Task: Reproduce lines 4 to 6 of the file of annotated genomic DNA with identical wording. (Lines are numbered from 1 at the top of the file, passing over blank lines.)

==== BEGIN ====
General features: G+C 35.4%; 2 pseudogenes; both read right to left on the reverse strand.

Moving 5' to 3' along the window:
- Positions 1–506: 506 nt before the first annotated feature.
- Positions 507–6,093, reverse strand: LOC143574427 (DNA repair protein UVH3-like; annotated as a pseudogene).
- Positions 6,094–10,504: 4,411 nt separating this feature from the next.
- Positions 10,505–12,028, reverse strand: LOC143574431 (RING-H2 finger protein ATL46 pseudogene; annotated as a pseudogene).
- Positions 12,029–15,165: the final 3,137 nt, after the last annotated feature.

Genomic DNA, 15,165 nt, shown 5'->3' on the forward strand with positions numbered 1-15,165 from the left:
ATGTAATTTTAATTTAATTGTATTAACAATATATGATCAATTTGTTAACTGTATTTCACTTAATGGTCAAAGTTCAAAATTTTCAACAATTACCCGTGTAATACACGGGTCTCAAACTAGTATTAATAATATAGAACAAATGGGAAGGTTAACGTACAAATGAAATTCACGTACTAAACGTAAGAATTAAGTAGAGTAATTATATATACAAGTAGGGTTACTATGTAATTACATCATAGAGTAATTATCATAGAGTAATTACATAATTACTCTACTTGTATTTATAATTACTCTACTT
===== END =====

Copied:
- Positions 507–6,093, reverse strand: LOC143574427 (DNA repair protein UVH3-like; annotated as a pseudogene).
- Positions 6,094–10,504: 4,411 nt separating this feature from the next.
- Positions 10,505–12,028, reverse strand: LOC143574431 (RING-H2 finger protein ATL46 pseudogene; annotated as a pseudogene).